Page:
The Mexican War
From The History of Clark County, Ohio
Chicago: W.H. Beers & Co., 1881 - Page 293
During the years 1846-47, a call was made upon the people to furnish men for the army of regulars and volunteers, which was to invade Mexico for the acquisition of Texas, and the extension of the Southwest frontier.
It is not known how many men were in the Mexican war from this county. The State furnished four regiments of infantry, of ten companies each, besides a number of organizations of the cavalry and artillery arms.
There were probably sixty or seventy companies in all, yet there is but one of these muster rolls on file at the military headquarters of the State.
It is related by some of the older people that twelve or fifteen men volunteered for this service, at a general muster of the militia, held at or near "Boston;" but there is no record or accout of it now known to exist.
From the statement made by those who served in those campaigns, it is thought that not more than eight or ten men went out from Clark County to the Mexican war, and they went out one at a time, and into different companies.
It must be remembered that the county was Whig in politics, and as such the people were not in sympathy with the war, farther than to maintain the honor of our national arms. The following names are of those who represented this county in that war. The list is short and unsatisfactery [sic], and is no doubt incomplete:
Andrew F. Boggs — see note with United States Naval list.
Biddle Boggs was one of the leading spirits here, who raised a company for the service in Mexico, but failed to get it accepted. Entered the service as Wagonmaster; had charge of the ammunition train at the battle of Buena Vista; received the thanks of Gens. Taylor and Wool for services in that engagement.
Edward Boggs was enlisted from Kentucky, but was a resident of this county.
Other names are Goerge Cox, Isaiah Cheney, Daniel Harsh, James Botten, Adam Evans, — Hoover.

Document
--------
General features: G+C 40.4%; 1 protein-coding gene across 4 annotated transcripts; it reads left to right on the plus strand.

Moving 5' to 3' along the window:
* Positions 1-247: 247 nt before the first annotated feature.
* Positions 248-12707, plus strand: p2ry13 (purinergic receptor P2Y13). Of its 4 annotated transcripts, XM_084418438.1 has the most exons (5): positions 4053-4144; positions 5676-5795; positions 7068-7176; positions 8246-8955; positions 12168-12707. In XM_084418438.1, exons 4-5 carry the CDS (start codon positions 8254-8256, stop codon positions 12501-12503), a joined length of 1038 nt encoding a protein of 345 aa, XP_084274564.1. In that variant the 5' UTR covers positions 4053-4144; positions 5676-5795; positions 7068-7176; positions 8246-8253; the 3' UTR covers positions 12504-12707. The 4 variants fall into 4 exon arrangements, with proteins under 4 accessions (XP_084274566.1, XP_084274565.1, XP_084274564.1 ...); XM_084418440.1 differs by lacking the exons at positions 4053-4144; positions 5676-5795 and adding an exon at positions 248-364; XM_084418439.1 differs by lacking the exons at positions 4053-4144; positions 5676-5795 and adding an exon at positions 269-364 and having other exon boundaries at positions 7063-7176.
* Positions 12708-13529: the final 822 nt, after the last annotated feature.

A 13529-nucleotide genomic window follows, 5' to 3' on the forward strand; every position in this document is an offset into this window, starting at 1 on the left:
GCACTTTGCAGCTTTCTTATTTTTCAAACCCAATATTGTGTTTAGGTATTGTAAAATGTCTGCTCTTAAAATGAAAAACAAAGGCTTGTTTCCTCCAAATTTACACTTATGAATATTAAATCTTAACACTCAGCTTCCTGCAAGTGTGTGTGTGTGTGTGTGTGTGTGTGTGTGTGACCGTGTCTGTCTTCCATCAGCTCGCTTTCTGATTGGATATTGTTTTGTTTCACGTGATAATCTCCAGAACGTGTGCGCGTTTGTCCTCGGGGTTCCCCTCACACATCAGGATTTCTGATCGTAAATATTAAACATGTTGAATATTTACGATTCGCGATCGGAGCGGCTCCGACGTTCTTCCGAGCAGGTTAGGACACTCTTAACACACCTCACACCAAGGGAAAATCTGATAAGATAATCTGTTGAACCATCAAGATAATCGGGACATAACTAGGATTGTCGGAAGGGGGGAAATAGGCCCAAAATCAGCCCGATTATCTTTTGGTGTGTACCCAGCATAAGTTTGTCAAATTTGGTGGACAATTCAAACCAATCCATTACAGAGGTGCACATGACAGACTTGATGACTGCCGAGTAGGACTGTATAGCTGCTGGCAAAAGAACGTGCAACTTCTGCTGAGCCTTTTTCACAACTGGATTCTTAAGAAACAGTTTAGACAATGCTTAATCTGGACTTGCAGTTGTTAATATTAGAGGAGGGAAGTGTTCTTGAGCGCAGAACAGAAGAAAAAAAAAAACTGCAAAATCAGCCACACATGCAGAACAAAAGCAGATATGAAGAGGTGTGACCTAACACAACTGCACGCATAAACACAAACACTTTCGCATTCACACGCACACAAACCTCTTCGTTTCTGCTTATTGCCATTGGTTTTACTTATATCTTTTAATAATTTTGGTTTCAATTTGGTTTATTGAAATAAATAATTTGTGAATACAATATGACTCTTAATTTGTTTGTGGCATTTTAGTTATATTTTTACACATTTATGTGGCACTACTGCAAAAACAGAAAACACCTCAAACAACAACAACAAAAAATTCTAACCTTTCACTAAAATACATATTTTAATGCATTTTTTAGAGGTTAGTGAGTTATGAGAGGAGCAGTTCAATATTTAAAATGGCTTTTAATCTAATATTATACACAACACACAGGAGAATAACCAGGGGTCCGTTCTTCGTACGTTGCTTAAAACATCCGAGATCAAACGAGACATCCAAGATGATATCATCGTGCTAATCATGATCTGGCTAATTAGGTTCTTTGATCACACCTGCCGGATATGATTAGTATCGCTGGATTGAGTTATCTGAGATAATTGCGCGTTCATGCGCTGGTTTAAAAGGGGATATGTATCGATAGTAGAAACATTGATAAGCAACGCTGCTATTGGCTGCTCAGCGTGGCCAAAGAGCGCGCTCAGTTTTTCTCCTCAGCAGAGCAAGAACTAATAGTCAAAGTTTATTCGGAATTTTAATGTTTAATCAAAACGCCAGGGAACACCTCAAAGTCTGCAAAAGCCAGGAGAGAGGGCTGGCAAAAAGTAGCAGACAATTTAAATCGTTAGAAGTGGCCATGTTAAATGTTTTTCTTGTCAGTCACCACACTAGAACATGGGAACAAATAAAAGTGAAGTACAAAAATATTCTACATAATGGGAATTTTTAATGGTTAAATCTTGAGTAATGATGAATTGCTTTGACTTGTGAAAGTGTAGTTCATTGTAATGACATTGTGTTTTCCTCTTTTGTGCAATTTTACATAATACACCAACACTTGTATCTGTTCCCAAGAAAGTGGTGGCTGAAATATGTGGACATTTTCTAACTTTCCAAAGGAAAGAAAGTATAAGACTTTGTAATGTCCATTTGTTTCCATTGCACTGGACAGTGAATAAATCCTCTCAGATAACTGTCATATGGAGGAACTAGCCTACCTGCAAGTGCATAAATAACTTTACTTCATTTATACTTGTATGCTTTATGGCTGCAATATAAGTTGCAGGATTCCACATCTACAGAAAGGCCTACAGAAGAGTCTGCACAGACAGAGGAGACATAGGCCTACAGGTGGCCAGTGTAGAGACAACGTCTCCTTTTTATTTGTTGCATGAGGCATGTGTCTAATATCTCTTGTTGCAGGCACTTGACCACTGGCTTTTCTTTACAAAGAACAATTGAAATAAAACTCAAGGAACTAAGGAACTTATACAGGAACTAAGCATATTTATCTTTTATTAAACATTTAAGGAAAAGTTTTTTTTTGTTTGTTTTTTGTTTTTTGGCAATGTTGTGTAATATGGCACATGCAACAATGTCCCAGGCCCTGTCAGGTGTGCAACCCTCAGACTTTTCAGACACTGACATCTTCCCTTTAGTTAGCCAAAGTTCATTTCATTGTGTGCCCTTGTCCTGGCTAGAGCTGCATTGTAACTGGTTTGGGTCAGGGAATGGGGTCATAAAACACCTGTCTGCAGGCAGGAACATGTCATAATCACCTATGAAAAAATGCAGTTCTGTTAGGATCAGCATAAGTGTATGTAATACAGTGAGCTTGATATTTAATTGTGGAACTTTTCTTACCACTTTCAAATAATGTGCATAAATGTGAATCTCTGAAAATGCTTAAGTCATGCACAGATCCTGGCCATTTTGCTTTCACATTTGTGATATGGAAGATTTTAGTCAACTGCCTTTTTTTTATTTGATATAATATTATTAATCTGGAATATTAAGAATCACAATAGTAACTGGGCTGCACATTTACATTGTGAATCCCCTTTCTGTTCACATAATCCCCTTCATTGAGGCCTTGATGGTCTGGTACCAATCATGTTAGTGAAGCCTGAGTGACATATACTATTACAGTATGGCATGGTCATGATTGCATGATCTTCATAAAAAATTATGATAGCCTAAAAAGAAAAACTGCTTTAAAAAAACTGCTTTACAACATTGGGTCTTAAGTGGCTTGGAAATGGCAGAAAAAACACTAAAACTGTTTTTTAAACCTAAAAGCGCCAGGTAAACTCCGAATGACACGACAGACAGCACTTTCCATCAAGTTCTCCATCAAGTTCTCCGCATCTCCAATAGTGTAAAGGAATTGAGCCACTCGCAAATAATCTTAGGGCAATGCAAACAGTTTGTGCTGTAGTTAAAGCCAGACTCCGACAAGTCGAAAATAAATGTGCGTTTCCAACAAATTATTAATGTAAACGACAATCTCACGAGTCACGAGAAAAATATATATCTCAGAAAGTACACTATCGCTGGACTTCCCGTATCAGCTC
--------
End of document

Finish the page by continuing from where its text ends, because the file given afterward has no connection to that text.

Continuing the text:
Capt. Simon H. Drum, U.S.A., was brought here for final interment, after his fall, during the assault on the city of Mexico. See United States Regular List.
Vincent Nowotny, of Springfield, was one of the party of half a dozen soldiers who bore Capt. Drum off the field.
In 1857, the militia interests were again revived, and the laws tinkered with upon the general plan of the old system, but without any of the margins for fun which preserved that system so long. The State was divided into divisions and brigades, and a general officer elected or appointed in each; in many of these subdivisions not a soldier existed except the Brigadier himself. Under this arrangement, J.F. Whiteman was chosen Brigadier General, and died in office during the year 1857 or 1858. there were three companies of uniformed militiamen in the county then, viz., the Springfield Light Artilery, Springfield Zouave Cadets, and one company at Tremont. On the 27th of November, 1858, John M. Deardorff, commanding the artillery company, was chosen Brigadier General to fill the vacancy caused by the death of Gen. Whiteman. James C. Bonondor succeeded to the command of the Artillery. For the names of those who served as staff officers to both Gens. Whiteman and Deardorff the reader is directed to another paragraph. From the poll-book of this election it is learned that Deardorff had 123 votes, and that one Samuel Bowlus had ninety votes; the Judges were Scott Martin, J.B. McKinley and John C. Miller, with W.R. Munroe Clerk. This poll-book is an interesting paper, as it contains the names of 213 citizens of this county, who were connected in some way with the militia interests of the period that witnessed the outbreak of the great rebellion. Some of those who voted then are now resting in soldiers' graves with their names and deeds recorded upon tablets more enduring than the flimsy scroll which reveals the martial spirit of their youth. Young gentlemen who then called each other "Howard," or "Phil," or "Ed," or "Dave," or "Joe," are now wearing the well earned and honorable titles of the higher grades of actual war, which distinctions have been sealed by the iron stamp of conflict. these men were unconsiously learning the alphabet of a language which three years later was destined to echo back the jarring Sumter's walls with an eloquence that forced the admiring attention of the civilized world.